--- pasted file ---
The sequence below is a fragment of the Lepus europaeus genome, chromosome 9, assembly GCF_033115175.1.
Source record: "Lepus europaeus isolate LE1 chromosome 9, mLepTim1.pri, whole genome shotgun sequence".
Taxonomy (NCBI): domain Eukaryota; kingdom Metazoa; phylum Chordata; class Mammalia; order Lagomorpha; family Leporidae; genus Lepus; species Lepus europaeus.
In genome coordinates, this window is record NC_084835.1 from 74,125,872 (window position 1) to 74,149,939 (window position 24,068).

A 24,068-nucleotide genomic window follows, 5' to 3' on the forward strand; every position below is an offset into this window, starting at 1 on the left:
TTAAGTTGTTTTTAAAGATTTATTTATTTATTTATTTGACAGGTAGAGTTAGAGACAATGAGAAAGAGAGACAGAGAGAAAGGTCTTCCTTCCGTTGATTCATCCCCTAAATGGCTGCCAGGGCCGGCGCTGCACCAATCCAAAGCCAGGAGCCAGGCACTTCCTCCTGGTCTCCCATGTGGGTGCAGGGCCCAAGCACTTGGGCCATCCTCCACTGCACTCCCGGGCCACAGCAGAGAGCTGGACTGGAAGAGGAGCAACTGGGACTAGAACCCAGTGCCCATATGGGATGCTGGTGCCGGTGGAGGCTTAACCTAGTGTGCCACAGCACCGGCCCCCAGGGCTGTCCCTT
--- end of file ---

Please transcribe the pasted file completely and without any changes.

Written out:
The sequence below is a fragment of the Lepus europaeus genome, chromosome 9, assembly GCF_033115175.1.
Source record: "Lepus europaeus isolate LE1 chromosome 9, mLepTim1.pri, whole genome shotgun sequence".
Taxonomy (NCBI): domain Eukaryota; kingdom Metazoa; phylum Chordata; class Mammalia; order Lagomorpha; family Leporidae; genus Lepus; species Lepus europaeus.
In genome coordinates, this window is record NC_084835.1 from 74,125,872 (window position 1) to 74,149,939 (window position 24,068).

A 24,068-nucleotide genomic window follows, 5' to 3' on the forward strand; every position below is an offset into this window, starting at 1 on the left:
TTAAGTTGTTTTTAAAGATTTATTTATTTATTTATTTGACAGGTAGAGTTAGAGACAATGAGAAAGAGAGACAGAGAGAAAGGTCTTCCTTCCGTTGATTCATCCCCTAAATGGCTGCCAGGGCCGGCGCTGCACCAATCCAAAGCCAGGAGCCAGGCACTTCCTCCTGGTCTCCCATGTGGGTGCAGGGCCCAAGCACTTGGGCCATCCTCCACTGCACTCCCGGGCCACAGCAGAGAGCTGGACTGGAAGAGGAGCAACTGGGACTAGAACCCAGTGCCCATATGGGATGCTGGTGCCGGTGGAGGCTTAACCTAGTGTGCCACAGCACCGGCCCCCAGGGCTGTCCCTT